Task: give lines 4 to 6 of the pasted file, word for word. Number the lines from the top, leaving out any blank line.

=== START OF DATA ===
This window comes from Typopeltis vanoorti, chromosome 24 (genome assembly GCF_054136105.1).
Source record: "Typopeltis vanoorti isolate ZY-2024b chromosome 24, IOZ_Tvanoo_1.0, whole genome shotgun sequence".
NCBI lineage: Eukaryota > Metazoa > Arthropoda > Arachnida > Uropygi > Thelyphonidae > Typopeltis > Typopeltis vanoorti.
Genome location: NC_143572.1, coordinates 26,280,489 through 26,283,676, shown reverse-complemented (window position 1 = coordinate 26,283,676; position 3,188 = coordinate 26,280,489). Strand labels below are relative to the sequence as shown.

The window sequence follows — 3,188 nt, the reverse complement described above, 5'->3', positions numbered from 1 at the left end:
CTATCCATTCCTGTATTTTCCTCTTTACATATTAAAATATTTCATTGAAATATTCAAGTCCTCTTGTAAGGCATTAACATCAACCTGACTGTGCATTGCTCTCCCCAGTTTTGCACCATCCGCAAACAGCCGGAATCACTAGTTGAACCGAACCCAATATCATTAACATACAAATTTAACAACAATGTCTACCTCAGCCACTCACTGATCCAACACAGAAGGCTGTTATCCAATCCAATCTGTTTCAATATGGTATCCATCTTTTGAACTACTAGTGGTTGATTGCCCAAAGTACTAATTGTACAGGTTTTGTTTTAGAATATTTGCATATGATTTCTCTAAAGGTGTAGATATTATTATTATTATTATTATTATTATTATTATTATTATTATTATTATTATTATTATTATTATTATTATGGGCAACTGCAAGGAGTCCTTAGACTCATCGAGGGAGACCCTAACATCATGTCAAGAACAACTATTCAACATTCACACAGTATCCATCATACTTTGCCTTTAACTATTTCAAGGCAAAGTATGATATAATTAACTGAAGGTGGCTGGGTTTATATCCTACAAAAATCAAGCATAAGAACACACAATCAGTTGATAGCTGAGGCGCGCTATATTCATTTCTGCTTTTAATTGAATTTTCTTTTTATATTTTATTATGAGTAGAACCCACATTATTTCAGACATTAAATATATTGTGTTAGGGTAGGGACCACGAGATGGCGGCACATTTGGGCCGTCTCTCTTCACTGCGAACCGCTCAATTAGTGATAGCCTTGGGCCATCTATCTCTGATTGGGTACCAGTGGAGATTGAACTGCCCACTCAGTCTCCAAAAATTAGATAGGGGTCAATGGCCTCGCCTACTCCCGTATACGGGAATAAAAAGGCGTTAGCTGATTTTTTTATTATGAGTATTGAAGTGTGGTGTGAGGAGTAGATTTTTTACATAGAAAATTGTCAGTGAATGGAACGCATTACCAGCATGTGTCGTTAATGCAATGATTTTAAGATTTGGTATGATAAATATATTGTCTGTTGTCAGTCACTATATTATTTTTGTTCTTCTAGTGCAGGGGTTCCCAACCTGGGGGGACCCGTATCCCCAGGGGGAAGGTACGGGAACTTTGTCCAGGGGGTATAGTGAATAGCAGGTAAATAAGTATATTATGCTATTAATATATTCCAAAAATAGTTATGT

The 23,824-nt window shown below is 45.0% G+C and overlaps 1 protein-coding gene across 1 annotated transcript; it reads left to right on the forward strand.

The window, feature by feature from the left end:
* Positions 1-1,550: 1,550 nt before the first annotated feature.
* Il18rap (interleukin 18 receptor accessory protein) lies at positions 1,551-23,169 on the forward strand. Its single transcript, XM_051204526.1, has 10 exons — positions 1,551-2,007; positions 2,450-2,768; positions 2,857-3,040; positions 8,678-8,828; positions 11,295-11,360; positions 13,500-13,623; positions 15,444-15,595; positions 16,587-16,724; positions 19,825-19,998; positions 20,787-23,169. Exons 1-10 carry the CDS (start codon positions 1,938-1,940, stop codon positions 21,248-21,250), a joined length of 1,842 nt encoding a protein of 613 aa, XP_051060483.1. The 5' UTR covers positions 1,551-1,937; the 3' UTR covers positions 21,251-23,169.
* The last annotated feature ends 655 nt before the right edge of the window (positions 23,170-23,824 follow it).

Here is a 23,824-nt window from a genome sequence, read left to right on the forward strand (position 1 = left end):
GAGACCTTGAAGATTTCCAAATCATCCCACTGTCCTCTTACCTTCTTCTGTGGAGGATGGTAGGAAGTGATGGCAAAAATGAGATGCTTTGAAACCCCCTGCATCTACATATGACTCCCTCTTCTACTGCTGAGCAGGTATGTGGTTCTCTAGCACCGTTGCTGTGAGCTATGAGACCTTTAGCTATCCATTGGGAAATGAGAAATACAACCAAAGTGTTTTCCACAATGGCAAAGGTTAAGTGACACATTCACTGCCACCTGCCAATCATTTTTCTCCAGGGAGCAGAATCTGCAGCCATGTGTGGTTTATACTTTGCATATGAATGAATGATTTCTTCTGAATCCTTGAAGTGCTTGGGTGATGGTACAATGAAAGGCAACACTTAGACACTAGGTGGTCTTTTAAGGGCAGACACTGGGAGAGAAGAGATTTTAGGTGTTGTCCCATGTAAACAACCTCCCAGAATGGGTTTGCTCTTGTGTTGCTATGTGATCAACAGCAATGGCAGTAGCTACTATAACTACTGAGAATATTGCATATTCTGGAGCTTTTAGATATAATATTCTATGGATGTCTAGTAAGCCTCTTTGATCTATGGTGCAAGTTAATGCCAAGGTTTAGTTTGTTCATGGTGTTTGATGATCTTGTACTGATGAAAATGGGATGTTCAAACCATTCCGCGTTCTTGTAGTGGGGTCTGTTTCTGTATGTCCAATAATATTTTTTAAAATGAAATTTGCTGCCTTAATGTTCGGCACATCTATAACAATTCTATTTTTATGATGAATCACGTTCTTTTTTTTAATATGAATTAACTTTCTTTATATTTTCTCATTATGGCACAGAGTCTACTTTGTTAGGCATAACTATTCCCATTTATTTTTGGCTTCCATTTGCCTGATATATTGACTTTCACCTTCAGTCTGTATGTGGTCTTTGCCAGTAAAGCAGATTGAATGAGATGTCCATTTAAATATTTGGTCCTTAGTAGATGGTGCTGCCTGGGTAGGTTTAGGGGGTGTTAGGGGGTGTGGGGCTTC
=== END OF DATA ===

Genome location: NC_143572.1, coordinates 26,280,489 through 26,283,676, shown reverse-complemented (window position 1 = coordinate 26,283,676; position 3,188 = coordinate 26,280,489). Strand labels below are relative to the sequence as shown.

The window sequence follows — 3,188 nt, the reverse complement described above, 5'->3', positions numbered from 1 at the left end:
CTATCCATTCCTGTATTTTCCTCTTTACATATTAAAATATTTCATTGAAATATTCAAGTCCTCTTGTAAGGCATTAACATCAACCTGACTGTGCATTGCTCTCCCCAGTTTTGCACCATCCGCAAACAGCCGGAATCACTAGTTGAACCGAACCCAATATCATTAACATACAAATTTAACAACAATGTCTACCTCAGCCACTCACTGATCCAACACAGAAGGCTGTTATCCAATCCAATCTGTTTCAATATGGTATCCATCTTTTGAACTACTAGTGGTTGATTGCCCAAAGTACTAATTGTACAGGTTTTGTTTTAGAATATTTGCATATGATTTCTCTAAAGGTGTAGATATTATTATTATTATTATTATTATTATTATTATTATTATTATTATTATTATTATTATTATTATTATTATGGGCAACTGCAAGGAGTCCTTAGACTCATCGAGGGAGACCCTAACATCATGTCAAGAACAACTATTCAACATTCACACAGTATCCATCATACTTTGCCTTTAACTATTTCAAGGCAAAGTATGATATAATTAACTGAAGGTGGCTGGGTTTATATCCTACAAAAATCAAGCATAAGAACACACAATCAGTTGATAGCTGAGGCGCGCTATATTCATTTCTGCTTTTAATTGAATTTTCTTTTTATATTTTATTATGAGTAGAACCCACATTATTTCAGACATTAAATATATTGTGTTAGGGTAGGGACCACGAGATGGCGGCACATTTGGGCCGTCTCTCTTCACTGCGAACCGCTCAATTAGTGATAGCCTTGGGCCATCTATCTCTGATTGGGTACCAGTGGAGATTGAACTGCCCACTCAGTCTCCAAAAATTAGATAGGGGTCAATGGCCTCGCCTACTCCCGTATACGGGAATAAAAAGGCGTTAGCTGATTTTTTTATTATGAGTATTGAAGTGTGGTGTGAGGAGTAGATTTTTTACATAGAAAATTGTCAGTGAATGGAACGCATTACCAGCATGTGTCGTTAATGCAATGATTTTAAGATTTGGTATGATAAATATATTGTCTGTTGTCAGTCACTATATTATTTTTGTTCTTCTAGTGCAGGGGTTCCCAACCTGGGGGGACCCGTATCCCCAGGGGGAAGGTACGGGAACTTTGTCCAGGGGGTATAGTGAATAGCAGGTAAATAAGTATATTATGCTATTAATATATTCCAAAAATAGTTATGT